It’s a bleak future that Eren Özkural’s Run Away With Me presents. Abraham (Kye Loren) is released from prison to a familiar yet dystopian existence. With no real way to integrate back into society, he finds work from a mysterious and blatantly untrustworthy man (Bill Hutchens), and also meets a peculiarly familiar woman (Rosie MacPherson) along the way who brings his spotted past into a collision with his present, and humanity’s future.
I’ve been patient and forgiving with filmmaker Seth Gordon (who began his career with 2007’s acclaimed arcade doc The King of Kong) because I can see he’s slowly amounting to be a dependable director. Despite the abysmal and mean comedy Identity Thief, he’s usually able to drum up a lot of laughs with small casts (Four Christmases, Horrible Bosses, TV’s The Goldbergs). I suppose he’s been itching to branch out, but Baywatch was the wrong way…
Justin McConnell is a filmmaker who uses tension marvellously, usually either channeled through shadowy environments or visceral fears. In his latest film Broken Mile, he breaks personal ground by using time to intensely disorient his audience.
By: Nick Ferwerda How do you take one of the cheesiest television shows of all time and turn it into a solid standalone movie? Believe it or not, but Power Rangers does a commendable job at doing so.
Blood, Sand and Gold is touted as a low-budget blockbuster. The globetrotting adventure was made for $258,000 in less than two months, and it doesn’t show. The film isn’t modest (lavish scenery and accessories hog the screen), but the production does a commendable job disguising itself. In spite of cutting costs, Blood, Sand and Gold is still 24 karat schlock.
By: Nick Ferwerda When John Wick was first released in 2014, it blew everyone away and turned into an instant action hit. Since sequels are often known for playing the same tune in a predictable key, you can understand my worrisome caution going into John Wick: Chapter 2. I’m happy to report that it does not disappoint.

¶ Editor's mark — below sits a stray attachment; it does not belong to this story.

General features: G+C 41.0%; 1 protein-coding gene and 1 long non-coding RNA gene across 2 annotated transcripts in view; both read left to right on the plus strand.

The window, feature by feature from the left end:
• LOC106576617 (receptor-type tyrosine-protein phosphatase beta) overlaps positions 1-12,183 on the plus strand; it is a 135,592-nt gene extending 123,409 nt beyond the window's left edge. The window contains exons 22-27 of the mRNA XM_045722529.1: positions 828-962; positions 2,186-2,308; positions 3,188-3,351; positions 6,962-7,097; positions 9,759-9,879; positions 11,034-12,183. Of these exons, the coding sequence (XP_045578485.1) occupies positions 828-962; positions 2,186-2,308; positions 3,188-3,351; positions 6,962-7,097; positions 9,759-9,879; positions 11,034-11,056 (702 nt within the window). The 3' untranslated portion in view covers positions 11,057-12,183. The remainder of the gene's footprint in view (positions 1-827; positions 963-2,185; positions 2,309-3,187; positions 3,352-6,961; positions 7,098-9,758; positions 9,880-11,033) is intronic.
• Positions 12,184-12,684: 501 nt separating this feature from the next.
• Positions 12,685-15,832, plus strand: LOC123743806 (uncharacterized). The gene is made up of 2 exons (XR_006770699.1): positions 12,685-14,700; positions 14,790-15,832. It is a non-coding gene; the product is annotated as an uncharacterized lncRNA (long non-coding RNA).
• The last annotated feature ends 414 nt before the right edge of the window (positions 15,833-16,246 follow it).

The trailer for Netflix’s Take the 10 does no favours for this surprising flick. It plays up slapstick yucks and crude dialogue, and, worst of all, it believes its the first movie to incorporate violent thugs in broad comedy – it’s detrimental advertising. Luckily, writer/director/star Chester Tam has a trick up his sleeve.
Jason Statham has proven himself as an action star, but I still believe his performances are only as good as the filmmaker he’s been paired with. In the case of Mechanic: Resurrection, Statham is jumping through the same hoops, but he’s doing so in a way that mirrors the entertaining ridiculousness director Dennis Gansel sets up.
I impulsively summarized True Memoirs of an International Assassin on Twitter by typing, “really wish True Memoirs of an International Assassin used its strengths to subvert the action genre. Still not bad, just indistinguishable”.
After a long, ten-year stint in filmmaker jail, Mel Gibson has returned with Hacksaw Ridge: a gruesomely violent WWII biopic about Desmond Doss, a medic and devout Seventh Day Adventist, who saved the lives of over 75 soldiers during the Battle of Okinawa without killing a single enemy combatant. Hacksaw Ridge features Gibson’s typical heavy-handed religious symbolism to great effect here, and serves as an unnerving contrast to the graphic violence in the film’s third…